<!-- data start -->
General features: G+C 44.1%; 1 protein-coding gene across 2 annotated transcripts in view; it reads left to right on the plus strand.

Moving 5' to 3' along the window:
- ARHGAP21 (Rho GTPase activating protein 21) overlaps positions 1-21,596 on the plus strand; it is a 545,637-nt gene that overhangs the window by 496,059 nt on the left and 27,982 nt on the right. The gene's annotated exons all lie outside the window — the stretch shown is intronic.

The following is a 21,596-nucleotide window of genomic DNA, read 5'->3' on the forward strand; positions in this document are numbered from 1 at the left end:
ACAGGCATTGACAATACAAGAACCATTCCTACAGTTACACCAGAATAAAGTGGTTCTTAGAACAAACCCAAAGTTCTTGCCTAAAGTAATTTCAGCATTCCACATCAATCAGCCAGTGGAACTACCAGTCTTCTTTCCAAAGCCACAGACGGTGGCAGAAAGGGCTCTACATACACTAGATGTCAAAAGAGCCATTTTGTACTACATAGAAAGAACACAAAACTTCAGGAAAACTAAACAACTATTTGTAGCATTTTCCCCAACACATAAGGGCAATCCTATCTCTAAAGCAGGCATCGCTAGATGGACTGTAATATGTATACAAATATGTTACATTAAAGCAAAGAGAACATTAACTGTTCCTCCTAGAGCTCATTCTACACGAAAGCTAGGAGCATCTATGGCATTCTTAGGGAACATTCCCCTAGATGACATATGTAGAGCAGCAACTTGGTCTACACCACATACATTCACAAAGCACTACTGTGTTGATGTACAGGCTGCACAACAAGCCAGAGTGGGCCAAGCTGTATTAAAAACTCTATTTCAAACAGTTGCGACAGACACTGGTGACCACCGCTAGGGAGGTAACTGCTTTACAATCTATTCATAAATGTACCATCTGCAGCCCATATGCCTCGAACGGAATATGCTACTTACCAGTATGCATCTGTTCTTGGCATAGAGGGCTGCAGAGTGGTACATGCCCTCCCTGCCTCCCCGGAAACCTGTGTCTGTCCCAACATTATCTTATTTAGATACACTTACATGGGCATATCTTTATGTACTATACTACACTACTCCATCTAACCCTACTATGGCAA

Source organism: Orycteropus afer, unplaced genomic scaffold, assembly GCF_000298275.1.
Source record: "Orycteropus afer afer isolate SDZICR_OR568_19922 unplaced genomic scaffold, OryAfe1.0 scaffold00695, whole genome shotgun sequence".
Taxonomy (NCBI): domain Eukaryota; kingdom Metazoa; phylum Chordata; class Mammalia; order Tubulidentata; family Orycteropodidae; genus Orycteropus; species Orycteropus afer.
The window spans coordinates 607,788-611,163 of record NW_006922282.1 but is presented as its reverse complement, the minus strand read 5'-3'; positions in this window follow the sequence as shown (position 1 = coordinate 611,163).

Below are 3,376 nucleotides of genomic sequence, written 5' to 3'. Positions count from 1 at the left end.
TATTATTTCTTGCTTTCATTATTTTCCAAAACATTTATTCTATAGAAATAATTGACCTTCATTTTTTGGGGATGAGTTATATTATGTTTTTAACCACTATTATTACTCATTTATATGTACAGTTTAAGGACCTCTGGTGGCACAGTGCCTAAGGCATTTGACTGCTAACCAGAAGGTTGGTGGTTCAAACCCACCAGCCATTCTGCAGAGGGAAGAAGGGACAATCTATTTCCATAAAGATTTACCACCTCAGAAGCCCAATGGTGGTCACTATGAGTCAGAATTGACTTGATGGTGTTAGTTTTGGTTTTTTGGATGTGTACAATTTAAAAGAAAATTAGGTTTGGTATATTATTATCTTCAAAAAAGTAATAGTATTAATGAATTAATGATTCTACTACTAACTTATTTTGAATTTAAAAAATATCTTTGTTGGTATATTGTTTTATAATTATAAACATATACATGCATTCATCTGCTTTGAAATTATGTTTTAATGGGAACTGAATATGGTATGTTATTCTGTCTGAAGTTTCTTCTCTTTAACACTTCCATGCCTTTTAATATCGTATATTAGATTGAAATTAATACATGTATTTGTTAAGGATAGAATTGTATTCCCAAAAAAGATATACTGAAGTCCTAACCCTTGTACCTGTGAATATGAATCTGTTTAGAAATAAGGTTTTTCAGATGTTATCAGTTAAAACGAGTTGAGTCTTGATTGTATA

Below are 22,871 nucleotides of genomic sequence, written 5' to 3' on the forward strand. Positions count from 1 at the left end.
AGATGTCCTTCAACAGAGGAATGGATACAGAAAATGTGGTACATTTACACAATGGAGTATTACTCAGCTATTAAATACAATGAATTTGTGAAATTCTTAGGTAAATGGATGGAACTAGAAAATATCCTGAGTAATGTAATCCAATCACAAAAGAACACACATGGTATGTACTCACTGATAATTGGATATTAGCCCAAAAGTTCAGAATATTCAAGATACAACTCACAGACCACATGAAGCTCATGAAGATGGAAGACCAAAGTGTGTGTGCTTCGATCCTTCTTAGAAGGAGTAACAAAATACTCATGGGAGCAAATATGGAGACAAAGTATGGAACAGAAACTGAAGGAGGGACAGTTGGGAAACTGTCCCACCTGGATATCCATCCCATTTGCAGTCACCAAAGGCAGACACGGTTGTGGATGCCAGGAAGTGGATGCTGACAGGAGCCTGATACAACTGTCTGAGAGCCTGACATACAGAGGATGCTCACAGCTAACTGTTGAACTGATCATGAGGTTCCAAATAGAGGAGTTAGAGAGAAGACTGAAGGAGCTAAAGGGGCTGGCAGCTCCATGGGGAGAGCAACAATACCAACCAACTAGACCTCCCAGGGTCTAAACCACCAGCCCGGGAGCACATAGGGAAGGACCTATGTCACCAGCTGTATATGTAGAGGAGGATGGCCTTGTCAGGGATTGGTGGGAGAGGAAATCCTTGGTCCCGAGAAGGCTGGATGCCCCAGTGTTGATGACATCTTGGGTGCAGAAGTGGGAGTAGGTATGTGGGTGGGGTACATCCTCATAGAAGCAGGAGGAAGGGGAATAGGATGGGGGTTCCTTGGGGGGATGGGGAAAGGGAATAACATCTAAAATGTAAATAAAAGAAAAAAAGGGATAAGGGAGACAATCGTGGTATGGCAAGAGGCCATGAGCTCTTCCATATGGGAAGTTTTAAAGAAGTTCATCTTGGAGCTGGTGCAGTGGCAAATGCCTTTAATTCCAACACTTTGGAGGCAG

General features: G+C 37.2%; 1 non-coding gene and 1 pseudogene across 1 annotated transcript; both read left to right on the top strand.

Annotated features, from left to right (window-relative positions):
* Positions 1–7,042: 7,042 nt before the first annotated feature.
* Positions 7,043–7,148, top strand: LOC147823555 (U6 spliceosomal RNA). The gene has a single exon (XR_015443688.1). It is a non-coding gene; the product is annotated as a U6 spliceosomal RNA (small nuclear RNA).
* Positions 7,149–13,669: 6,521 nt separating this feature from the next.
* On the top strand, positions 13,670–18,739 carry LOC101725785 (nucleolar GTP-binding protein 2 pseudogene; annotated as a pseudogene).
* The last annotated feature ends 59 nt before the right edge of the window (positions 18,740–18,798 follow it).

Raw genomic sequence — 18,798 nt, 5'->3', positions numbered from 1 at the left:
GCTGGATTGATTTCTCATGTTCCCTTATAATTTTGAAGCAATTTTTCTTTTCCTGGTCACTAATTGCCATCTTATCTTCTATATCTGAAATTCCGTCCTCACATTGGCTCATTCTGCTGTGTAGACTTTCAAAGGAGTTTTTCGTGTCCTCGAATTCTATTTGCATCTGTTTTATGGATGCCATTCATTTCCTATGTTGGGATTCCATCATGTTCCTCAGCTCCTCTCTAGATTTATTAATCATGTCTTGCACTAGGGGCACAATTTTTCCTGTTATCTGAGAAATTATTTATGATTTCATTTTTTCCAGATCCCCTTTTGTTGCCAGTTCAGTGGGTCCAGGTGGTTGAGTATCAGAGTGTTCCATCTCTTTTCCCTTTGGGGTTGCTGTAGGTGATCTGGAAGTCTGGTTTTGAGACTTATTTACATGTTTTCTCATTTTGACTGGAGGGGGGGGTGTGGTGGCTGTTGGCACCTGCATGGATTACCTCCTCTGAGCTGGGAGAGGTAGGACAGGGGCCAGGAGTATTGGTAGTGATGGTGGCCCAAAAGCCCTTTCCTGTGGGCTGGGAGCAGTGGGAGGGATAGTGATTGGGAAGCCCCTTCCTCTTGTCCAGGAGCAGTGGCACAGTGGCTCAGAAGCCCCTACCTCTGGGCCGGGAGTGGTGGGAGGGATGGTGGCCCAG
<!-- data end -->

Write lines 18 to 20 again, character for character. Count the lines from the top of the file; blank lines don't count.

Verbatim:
* Positions 7,149–13,669: 6,521 nt separating this feature from the next.
* On the top strand, positions 13,670–18,739 carry LOC101725785 (nucleolar GTP-binding protein 2 pseudogene; annotated as a pseudogene).
* The last annotated feature ends 59 nt before the right edge of the window (positions 18,740–18,798 follow it).